Chinese is spoken by about 1.6 billion people, with one fifth of the world's population now using it as their mother tongue. Chinese has become more and more popular for language learners, and with the economic development of China and its overseas investments, speakers of Chinese are in high demand. Knowledge of the language can help you in a government career, but it will also be of benefit in business and in industries such as engineering, medical, and in the non-profit and international relations sectors. Speaking Chinese can help you build relationships with people in China and overseas Chinese communities.
They can be taken for credit or not-for-credit. Modules with 44 taught classroom hours are worth 15 credits, those with 88 taught classroom hours are worth 30 credits. Check your level or take a diagnostic test.
Registration for year-long modules is now closed, but a small range of modules is offered for Semester 2 (January - April 2024) - please see below. These are intensive modules (two sessions @ 2 hours a week), which can be taken for credit or not for credit. The full range of modules will be offered again from September 2024.
All language modules are taught in-person, on the Mile End campus. The modules for semester 2 of 2023-24 are listed below.
To help with your application, you can use this form to find the right module code. You will then need to follow the instructions on the form to submit your application.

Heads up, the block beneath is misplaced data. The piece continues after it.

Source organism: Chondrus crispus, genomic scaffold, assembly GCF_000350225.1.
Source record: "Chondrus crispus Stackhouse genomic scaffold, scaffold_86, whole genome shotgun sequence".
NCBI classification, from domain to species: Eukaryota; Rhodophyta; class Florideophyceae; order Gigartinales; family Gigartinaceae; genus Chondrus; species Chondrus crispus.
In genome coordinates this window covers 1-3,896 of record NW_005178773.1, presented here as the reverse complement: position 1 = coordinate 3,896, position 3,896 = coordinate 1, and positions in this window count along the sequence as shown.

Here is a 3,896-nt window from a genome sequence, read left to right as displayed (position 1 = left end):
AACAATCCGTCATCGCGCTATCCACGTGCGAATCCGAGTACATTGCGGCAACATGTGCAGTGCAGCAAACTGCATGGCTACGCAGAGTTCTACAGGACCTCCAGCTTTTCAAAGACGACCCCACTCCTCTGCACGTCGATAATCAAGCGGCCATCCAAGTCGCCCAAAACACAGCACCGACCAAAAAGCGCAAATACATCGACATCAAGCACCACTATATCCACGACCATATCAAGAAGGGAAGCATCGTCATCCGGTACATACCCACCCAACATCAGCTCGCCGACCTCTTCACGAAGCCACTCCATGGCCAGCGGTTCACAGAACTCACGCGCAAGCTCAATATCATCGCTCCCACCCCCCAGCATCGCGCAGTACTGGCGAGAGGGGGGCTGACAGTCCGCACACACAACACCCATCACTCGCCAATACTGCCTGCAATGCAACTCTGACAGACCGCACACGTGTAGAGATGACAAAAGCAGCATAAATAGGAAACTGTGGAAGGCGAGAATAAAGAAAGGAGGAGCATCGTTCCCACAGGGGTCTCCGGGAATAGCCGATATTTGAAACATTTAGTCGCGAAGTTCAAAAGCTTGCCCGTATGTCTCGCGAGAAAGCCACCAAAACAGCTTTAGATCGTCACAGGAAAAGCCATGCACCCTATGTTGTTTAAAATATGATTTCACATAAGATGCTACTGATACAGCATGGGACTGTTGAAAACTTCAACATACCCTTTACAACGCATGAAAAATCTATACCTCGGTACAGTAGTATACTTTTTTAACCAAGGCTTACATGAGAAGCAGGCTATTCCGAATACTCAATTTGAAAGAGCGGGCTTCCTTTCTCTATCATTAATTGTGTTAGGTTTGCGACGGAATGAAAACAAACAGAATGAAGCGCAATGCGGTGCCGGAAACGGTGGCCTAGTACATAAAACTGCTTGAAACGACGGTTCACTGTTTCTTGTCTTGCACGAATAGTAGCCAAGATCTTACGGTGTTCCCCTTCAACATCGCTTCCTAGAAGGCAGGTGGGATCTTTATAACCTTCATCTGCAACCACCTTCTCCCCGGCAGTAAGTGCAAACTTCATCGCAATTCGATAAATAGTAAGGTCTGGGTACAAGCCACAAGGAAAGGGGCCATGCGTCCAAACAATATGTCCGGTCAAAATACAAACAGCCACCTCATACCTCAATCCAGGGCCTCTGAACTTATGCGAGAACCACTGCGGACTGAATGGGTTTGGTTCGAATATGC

Chinese Language and Culture 1a (two weekly sessions, semester 2 only)
Chinese Language and Culture 1b (two weekly sessions, semester 2 only)
Chinese Language and Culture 2b (two weekly sessions, semester 2 only)
Chinese Language and Culture 3b (two weekly sessions, semester 2 only)
Please note that in some cases there may be changes to days/times or venue prior to the start of teaching. Any changes will be updated on this website.
Studying Mandarin at QMUL has been a truly enriching experience. Lessons are fun and interactive, and studying Mandarin has given me the confidence and basic skills to speak to a whole host of patients within the dental school. One notable moment was when a young girl turned up with her father (who spoke little English) and a translator had not been booked. To everyone’s surprise I was able to have basic communication with the father, asking his name and number to fill in forms and advising him on dates of further appointments. Being told I had made someone’s day, in an environment where they would not have been able to understand anyone, was particularly special!— Tallulah Hall, BDS Dentistry (2020)